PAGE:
In 2007, Fugate married Fredrick Clair, a machinist who also worked as a weather observer for the National Weather Service. Their most recent city of residence has been Stryker, Ohio.[6] She now resides in Hillsdale, Michigan. Fugate's stepson states she suffered a series of strokes in her late 60s.[7]

Fugate was seriously injured August 5, 2013, in a single vehicle accident near Tekonsha, Michigan. Her husband, who was driving their SUV when it went off the road and overturned, died at the scene of the accident.[6]

Portrayal in media

Film and television

The Starkweather–Fugate case inspired the films The Sadist (1963), Badlands (1973), Kalifornia (1993), Natural Born Killers (1994) and Starkweather (2004). The made-for-TV movie Murder in the Heartland (1993) is a biographical depiction of Fugate and Starkweather, starring Fairuza Balk and Tim Roth in the starring roles. Stark Raving Mad (1983), a film starring Russell Fast and Marcie Severson, provides a fictionalized account of the Starkweather–Fugate murder spree.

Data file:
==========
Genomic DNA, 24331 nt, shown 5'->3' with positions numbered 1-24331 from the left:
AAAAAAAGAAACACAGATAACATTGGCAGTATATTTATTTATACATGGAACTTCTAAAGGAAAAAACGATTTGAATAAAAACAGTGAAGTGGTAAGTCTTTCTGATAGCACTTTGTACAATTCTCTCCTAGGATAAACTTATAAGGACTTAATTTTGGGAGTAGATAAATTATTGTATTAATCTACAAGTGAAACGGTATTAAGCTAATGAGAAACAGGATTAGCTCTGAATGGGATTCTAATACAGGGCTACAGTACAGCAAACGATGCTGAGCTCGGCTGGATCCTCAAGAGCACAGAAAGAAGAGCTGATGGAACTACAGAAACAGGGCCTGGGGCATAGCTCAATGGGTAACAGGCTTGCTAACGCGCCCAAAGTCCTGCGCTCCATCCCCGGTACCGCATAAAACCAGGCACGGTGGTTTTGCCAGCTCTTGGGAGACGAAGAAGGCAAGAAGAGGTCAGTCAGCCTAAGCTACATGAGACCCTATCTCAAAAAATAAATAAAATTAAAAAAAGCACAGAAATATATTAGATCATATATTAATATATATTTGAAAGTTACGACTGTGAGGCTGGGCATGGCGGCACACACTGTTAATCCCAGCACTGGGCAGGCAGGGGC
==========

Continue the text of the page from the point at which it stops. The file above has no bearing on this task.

The 1996 Peter Jackson film The Frighteners features central plot elements with characters almost identical to Starkweather and Fugate, who resume a murder spree. The fourth episode, "Dangerous Liaisons", of season three from the ID series, Deadly Women (aired September 2, 2010), was about the Starkweather–Fugate murders. "The Thirteenth Step", the January 11, 2011 episode of Criminal Minds, depicts newlyweds on a North Dakota/Montana killing spree similar to the Starkweather–Fugate case.[8] The television series "Dexter" introduces Wayne Randall and Hannah McKay in its seventh season, whose story resembles that of Starkweather and Fugate. In the Fox Files episode, Mass Murder on the Great Plains (aired Aug. 26, 2013), Claudia Cowan interviews Del Harding, who covered the story for the Lincoln Star.


The 1974 book Caril is an unauthorized biography of Caril Ann Fugate written by Ninette Beaver.[9] Liza Ward, the granddaughter of victims C. Lauer and Clara Ward, wrote the 2004 novel Outside Valentine, based on the events of the Starkweather–Fugate murder-spree. The 1997 novel Not Comin' Home to You by Lawrence Block fictionally parallels the Starkweather and Fugate crimes.